The latest incidents have sparked conversations relating to racial diversity in the most senior levels of society. According to government data last July, the least diverse workforces are fire fighters (4.1 per cent of staff are ethnic minorities); prison officers (5.8 per cent); police officers (6.9 per cent) and court judges (7.4 per cent.)
In the civil service, data showed that only 6.7 per cent of the workforce were from Asian backgrounds, while 3.2 per cent were from black backgrounds.
In business, diversity was lacking at senior levels too. A third of FTSE 100 companies and six out of 10 FTSE 350 companies still have all-white boards, analysis has found.
Noting the lack of diversity within senior levels, Sunder Katwala, the director of think tank British Future, urged corporations to turn “symbolic BLM support into real change”. “Westminster is much more diverse than a decade ago, yet diversity has flatlined in Britain’s boardrooms. Almost none is as diverse as the cabinet,” he told Eastern Eye.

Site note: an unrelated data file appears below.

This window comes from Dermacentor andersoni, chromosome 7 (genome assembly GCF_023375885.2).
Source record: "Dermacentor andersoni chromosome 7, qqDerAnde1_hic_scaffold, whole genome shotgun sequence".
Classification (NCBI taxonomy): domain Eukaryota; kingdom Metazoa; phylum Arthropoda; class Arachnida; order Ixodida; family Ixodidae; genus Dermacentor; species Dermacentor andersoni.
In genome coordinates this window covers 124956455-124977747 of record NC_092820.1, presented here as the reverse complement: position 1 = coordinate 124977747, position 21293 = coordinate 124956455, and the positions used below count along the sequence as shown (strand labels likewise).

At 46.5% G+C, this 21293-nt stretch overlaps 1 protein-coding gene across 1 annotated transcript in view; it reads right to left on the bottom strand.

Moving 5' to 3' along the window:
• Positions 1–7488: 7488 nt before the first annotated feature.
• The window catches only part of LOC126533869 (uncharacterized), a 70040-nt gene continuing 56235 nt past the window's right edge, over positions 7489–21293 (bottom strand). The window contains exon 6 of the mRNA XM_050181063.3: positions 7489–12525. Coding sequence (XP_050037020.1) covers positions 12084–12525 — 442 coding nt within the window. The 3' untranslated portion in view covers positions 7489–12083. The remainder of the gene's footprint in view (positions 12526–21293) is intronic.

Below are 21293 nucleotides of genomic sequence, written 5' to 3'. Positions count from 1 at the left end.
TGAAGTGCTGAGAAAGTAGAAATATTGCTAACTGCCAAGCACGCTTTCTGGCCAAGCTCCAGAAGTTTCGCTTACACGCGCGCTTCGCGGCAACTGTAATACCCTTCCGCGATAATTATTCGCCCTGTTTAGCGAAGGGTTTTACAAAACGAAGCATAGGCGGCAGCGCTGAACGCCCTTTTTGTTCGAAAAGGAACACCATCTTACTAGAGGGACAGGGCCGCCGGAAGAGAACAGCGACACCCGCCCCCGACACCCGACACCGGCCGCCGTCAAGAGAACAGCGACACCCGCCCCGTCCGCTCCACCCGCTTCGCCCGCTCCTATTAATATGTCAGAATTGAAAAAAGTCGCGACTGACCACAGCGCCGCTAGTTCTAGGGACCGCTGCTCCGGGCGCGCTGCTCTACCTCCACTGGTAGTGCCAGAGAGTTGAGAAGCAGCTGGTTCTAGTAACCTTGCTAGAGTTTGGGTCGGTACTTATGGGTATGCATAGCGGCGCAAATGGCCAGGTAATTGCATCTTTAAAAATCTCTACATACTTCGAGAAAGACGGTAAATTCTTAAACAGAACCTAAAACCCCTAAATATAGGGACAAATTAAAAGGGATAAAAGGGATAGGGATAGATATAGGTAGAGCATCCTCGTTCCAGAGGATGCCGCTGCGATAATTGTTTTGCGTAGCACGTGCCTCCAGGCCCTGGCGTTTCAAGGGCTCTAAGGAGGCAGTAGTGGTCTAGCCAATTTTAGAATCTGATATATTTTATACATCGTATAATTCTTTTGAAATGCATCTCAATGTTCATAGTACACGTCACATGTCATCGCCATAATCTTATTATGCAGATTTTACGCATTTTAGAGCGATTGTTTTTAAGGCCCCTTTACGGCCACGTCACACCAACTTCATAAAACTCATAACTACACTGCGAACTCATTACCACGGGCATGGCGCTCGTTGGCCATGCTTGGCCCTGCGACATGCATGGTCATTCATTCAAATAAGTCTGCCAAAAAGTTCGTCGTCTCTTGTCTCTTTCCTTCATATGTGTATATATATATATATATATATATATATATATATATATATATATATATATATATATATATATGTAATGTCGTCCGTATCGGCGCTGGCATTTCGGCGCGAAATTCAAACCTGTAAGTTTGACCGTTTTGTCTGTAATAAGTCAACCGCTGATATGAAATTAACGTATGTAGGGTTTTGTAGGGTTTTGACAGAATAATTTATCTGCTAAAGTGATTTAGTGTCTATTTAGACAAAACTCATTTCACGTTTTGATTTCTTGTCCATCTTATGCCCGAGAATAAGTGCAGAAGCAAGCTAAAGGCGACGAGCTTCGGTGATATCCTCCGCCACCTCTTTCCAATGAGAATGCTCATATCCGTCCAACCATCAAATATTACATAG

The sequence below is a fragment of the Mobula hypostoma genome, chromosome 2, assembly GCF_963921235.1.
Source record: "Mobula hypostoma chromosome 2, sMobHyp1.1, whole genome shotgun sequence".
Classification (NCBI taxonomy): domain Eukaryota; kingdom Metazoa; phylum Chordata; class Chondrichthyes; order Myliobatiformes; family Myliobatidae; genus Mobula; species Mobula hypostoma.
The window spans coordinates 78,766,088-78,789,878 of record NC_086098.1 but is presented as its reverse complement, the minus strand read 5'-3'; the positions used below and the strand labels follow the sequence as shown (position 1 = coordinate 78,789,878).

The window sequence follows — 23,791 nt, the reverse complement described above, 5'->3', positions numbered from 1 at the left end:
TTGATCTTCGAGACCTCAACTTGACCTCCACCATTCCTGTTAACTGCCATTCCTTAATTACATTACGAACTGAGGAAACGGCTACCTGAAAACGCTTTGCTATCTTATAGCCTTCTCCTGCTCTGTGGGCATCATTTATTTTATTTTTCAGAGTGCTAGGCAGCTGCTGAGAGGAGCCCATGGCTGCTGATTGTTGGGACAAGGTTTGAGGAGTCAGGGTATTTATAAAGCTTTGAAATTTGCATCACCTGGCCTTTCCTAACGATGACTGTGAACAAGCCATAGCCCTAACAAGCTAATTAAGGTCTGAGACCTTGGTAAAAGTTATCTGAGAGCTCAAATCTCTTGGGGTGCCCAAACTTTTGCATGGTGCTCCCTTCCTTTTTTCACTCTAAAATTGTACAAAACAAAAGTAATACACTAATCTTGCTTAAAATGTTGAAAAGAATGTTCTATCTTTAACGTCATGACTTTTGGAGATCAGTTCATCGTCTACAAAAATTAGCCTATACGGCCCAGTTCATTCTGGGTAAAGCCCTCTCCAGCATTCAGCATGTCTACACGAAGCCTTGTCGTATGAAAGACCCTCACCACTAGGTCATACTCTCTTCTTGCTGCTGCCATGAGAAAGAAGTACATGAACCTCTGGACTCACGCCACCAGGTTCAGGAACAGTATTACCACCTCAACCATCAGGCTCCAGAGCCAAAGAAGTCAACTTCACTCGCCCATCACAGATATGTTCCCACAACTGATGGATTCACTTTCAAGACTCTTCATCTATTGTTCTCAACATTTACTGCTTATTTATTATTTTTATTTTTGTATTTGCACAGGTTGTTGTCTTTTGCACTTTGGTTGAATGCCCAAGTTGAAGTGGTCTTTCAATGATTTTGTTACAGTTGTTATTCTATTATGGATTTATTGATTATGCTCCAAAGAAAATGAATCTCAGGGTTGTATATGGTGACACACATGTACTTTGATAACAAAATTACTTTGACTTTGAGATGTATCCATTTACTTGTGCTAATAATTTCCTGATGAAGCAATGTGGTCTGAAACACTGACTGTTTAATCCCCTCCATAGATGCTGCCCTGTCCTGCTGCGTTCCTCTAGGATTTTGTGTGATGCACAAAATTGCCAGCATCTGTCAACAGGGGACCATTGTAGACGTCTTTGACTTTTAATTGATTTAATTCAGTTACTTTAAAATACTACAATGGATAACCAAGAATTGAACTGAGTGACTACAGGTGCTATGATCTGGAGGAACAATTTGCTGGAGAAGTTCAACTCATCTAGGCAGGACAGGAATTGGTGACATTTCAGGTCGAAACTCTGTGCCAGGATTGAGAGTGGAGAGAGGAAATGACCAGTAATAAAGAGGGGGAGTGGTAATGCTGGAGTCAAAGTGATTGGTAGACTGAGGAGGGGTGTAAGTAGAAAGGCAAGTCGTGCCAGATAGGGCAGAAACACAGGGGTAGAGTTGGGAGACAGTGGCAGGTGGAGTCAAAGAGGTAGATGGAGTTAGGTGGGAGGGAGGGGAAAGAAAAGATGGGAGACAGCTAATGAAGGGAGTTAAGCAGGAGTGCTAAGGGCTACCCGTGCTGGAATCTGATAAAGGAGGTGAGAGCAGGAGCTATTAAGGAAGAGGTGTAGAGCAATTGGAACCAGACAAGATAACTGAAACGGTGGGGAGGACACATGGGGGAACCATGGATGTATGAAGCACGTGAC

Business psychologist professor Binna Kandola believes a main issue for organisations is the belief that racism is “a thing of the past”. Racism is associated with thuggery, violence and abuse, he said, so it is deemed as “obvious and blatant” behaviour. “Psychologists refer to this as old-fashioned racism,” he told Eastern Eye.
“By way of contrast modern racism is indirect, subtle and critically is ambiguous – it leaves people thinking ‘did that just happen?’ This has a bigger impact on people’s self esteem and self-confidence.”
Judge Kaly Kaul QC has worked as a lawyer for 37 years. She explained that the nature of discrimination in society had changed over the decades, and was much more nuanced, whether in the legal sector or in any other profession.